• Use the plastic wrap to help you roll up the tenderloin in the prosciutto and mushrooms, wrapping it tightly to form a log. Tuck in the ends of the prosciutto as you roll it up. Twist the ends of the plastic wrap closed, then place the tenderloin in the fridge for 30 minutes to help make sure it will all hold together.
  • Preheat oven to 425°F (218°C).
  • Lightly dust a clean surface with flour then roll out the thawed puff pastry, pressing the edges together to seal if working with two sheets. It should create a rectangle large enough to wrap the prosciutto-wrapped tenderloin roast.
  • Remove the tenderloin from the plastic wrap, then place on the puff pastry. Roll it up, tucking the ends under and brushing the beaten egg over the long edge to seal the seam. If you find that you have significant excess pastry along the edges, you may want to trim some of that away.
  • Transfer the wrapped beef wellington to a large baking sheet lined with parchment paper. Brush the top with the remaining egg wash, then cut diagonal slashes every inch or so down the length of the pastry to allow steam to vent while the wellington is baking. Sprinkle with flaky salt or coarse sea salt.
  • Bake until golden brown on the outside and the tenderloin reaches 120-125°F (49-51°C) on a digital meat thermometer (affiliate link) for medium-rare doneness. This is typically around 40 to 45 minutes, depending on the size of your tenderloin roast. Remove from the oven and rest for 10 minutes before slicing into thick slices.
  • Serve slices garnished with the fresh minced chives and an additional sprinkling of flaky or coarse salt.

Nutrition

Calories: 826kcal | Carbohydrates: 27g | Protein: 32g | Fat: 66g | Saturated Fat: 22g | Polyunsaturated Fat: 6g | Monounsaturated Fat: 32g | Trans Fat: 1g | Cholesterol: 126mg | Sodium: 593mg | Potassium: 745mg | Fiber: 2g | Sugar: 3g | Vitamin A: 155IU | Vitamin C: 4mg | Calcium: 30mg | Iron: 5mg
Tried this recipe? Show me on Instagram!Mention @HouseOfNashEats or tag #houseofnasheats!

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About the author

Hi, I'm Amy

I enjoy exploring the world through food, culture, and travel and sharing the adventure with mostly from-scratch, family friendly recipes that I think of as modern comfort cooking.

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Reader questions and reviews

  1. 5 stars
    Made this today for Thanksgiving dinner. Turned out great!! Everybody loved it. Took longer to brown the mushrooms than stated in the recipe. Making sure they were browned was key!! Thanks for the great recipe!!

    1. You will need to cook it longer, but I can't say by exactly how much. Start with 10 minutes and check from there. The most important thing is going to be the internal temperature of your meat and covering the puff pastry loosely with foil if it is getting too dark.

  2. 5 stars
    This is my second time making this recipe for BT since the first was such a hit. It’s easy in the sense that nothing is too complicated, but it IS time consuming. That’s why I double up the recipe. I’m currently making one for our holiday dinner and a second that I’ll freeze for a dinner party in January. If you go this route, which I highly recommend, the mushroom mixture takes much longer to release all of the moisture. I’d say about 30 minutes give or take to release the moisture and then brown as instructed. 10/10 will be making this particular recipe for years to come!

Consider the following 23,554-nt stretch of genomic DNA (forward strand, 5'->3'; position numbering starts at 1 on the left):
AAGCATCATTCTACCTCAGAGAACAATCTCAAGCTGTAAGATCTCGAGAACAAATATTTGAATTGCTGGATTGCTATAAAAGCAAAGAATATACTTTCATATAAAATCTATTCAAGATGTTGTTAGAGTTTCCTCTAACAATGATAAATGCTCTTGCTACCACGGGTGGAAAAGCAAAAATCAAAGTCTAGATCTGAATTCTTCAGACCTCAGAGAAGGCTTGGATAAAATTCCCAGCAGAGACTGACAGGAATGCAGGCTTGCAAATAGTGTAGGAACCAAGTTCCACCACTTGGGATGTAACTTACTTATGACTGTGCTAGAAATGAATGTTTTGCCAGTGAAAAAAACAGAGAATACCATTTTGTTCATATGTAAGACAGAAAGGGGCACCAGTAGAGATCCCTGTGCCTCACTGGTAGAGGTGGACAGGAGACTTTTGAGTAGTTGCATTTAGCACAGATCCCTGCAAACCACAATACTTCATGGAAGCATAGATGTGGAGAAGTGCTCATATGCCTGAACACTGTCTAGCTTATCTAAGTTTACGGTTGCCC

3. 5 stars
    I made this for my in laws for Christmas the recipe was easy to follow the pictures helped a lot it was so delicious everyone loved it!
    I will make this again! Thanks for the recipe!

    1. Not really. It provides a protective barrier against the puff pastry that helps prevent it from getting soggy from the duxelles. Technically you could skip it, but the result might not be quite as good.

  4. Some members of my family don't eat pork. Is there an alternative to the Proscuitto in this Beef Welington recipe?

    1. There is a similar Italian cured meat called beef bresaola that should work well. You can find it at Whole Foods or online as well as a well-stocked deli area of some grocery stores.

  5. This was absolutely amazing! First beef Wellington I have ever made and it was delish! Not super hard. Steps were well written out. Thank you!

  6. Hi! I’m going to try this on Christmas! Is it ok to sear the beef in the AM, refrigerate then make later for dinner?

  7. 5 stars
    Thanks for your wonderful recipes and this is a great one! I need some advice about cooking it longer for family members who won't eat meat that isn't cooked medium well to well done. I'm wondering if you have any tips on how to do this? I'm thinking of cooking two, but don't want the medium well to well done to be super dry either. Any advice? Thanks!

    1. I'm sorry, but unfortunately if you cook this cut of meat to medium-well to well done it will be dry no matter what you do. There's just no getting around it.

  8. 5 stars
    Just placed it in the oven 🫣super excited for this Wellington! First time for everything 🎄Merry Christmas!

  9. I followed this recipe to a T, but my meat was way overcooked. We're talking well-done. It still tasted delicious, so it is no doubt this is a good recipe. Where did I go wrong?

    1. Hmmm I don't know where it went wrong. It could be the cut of meat or your oven cooked at a higher temperature. You can try cooking at a lower temperature for longer. Also, a meat thermometer is also very helpful. That will guarantee a perfect temperature. I am glad you still enjoyed it though!